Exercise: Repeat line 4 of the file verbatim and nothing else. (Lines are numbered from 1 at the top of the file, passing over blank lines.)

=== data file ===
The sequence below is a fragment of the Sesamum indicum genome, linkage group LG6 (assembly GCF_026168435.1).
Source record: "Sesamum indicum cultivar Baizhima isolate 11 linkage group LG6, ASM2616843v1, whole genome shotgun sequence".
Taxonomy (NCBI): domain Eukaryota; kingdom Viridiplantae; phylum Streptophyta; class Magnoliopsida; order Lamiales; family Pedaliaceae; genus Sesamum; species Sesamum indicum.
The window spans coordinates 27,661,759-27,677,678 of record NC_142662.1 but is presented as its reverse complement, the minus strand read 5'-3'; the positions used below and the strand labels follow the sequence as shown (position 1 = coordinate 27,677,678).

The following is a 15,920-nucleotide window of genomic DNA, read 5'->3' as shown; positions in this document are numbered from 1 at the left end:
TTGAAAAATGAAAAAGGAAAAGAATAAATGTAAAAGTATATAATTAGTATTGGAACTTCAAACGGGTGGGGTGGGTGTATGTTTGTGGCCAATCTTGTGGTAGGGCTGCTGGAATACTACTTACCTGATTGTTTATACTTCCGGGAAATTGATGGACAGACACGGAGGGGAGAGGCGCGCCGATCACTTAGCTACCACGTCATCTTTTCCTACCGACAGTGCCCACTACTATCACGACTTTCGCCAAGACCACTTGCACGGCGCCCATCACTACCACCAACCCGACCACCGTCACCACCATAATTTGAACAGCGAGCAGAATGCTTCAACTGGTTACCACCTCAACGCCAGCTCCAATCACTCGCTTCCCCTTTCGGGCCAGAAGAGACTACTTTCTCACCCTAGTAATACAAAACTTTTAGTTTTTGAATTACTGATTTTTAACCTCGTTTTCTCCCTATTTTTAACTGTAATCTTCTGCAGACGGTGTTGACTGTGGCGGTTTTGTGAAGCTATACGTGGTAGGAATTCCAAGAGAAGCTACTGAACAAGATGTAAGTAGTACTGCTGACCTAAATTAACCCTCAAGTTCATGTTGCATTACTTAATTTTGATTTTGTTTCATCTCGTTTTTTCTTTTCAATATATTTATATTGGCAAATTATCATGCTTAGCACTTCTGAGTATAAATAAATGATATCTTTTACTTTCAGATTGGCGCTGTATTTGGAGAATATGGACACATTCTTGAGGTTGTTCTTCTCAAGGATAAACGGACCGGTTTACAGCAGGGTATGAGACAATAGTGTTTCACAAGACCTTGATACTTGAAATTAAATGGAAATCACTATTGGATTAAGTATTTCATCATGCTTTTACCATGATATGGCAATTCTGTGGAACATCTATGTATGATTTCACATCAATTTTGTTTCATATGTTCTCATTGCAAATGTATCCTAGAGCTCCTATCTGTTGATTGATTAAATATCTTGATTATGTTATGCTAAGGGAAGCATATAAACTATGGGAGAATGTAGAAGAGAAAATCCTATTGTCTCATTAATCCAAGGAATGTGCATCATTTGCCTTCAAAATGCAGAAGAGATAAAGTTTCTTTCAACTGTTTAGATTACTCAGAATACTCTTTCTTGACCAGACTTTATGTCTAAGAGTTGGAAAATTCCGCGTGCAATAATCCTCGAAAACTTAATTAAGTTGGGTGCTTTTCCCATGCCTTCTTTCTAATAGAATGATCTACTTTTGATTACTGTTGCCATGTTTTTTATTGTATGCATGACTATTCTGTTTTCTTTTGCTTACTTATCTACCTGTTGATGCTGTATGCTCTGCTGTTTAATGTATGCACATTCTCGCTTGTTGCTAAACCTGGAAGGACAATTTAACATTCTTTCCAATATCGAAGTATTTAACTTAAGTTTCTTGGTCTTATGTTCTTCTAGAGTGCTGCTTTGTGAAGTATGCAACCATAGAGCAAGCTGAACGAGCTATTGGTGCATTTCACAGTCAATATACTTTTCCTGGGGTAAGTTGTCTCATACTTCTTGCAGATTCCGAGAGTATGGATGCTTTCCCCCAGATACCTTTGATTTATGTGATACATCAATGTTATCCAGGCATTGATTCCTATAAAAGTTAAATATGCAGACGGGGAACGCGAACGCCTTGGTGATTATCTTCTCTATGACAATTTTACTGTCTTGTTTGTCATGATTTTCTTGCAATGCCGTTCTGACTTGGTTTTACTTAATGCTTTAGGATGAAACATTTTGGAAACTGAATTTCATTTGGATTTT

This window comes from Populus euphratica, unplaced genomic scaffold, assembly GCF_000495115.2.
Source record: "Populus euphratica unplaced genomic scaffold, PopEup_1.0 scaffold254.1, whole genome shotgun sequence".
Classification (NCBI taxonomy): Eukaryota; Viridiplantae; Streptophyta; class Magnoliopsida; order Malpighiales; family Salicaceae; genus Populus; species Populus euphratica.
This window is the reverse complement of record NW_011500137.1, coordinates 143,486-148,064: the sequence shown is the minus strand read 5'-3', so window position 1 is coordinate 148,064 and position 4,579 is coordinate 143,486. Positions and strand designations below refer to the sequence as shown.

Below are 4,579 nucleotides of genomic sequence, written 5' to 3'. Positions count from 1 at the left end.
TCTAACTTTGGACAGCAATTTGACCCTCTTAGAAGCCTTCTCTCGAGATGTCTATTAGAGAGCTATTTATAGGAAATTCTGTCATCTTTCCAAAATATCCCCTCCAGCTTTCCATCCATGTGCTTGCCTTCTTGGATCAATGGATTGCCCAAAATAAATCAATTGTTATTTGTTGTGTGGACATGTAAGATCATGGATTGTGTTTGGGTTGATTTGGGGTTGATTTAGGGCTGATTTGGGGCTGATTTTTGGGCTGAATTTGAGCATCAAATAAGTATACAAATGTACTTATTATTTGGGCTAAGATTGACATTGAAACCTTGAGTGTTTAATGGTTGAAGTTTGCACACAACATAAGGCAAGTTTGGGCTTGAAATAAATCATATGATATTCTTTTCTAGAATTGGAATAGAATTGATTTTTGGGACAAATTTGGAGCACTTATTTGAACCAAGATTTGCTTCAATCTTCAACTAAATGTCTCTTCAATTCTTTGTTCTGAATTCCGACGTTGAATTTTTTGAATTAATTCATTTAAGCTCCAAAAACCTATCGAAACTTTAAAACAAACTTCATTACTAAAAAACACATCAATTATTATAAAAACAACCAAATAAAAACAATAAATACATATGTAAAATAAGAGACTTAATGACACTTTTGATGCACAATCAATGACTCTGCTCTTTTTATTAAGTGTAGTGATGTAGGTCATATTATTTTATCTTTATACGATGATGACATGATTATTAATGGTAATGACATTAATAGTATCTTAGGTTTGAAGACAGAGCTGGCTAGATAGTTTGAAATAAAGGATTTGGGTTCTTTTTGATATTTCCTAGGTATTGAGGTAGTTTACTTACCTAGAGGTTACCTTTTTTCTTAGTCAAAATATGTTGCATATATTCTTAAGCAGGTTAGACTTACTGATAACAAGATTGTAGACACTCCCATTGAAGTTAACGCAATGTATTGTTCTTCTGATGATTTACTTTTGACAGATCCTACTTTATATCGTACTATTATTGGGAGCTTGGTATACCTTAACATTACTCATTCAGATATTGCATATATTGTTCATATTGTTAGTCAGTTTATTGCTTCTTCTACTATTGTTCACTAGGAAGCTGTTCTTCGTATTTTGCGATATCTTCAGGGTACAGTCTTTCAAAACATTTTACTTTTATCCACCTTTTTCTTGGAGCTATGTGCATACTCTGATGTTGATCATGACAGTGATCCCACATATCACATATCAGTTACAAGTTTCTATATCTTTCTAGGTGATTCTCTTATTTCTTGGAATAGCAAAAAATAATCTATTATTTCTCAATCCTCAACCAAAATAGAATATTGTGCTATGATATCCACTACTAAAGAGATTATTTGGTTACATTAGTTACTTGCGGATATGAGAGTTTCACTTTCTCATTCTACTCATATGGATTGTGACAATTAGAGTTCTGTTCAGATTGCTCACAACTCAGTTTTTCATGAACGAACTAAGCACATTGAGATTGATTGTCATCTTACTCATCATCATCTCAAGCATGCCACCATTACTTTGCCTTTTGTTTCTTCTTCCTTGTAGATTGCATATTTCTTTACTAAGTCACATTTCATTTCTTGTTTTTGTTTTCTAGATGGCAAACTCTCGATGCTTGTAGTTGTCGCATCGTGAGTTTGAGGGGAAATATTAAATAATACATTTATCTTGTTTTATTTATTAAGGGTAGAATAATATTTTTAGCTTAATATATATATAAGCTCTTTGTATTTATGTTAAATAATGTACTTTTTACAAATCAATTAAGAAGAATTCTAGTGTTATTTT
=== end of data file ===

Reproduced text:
The window spans coordinates 27,661,759-27,677,678 of record NC_142662.1 but is presented as its reverse complement, the minus strand read 5'-3'; the positions used below and the strand labels follow the sequence as shown (position 1 = coordinate 27,677,678).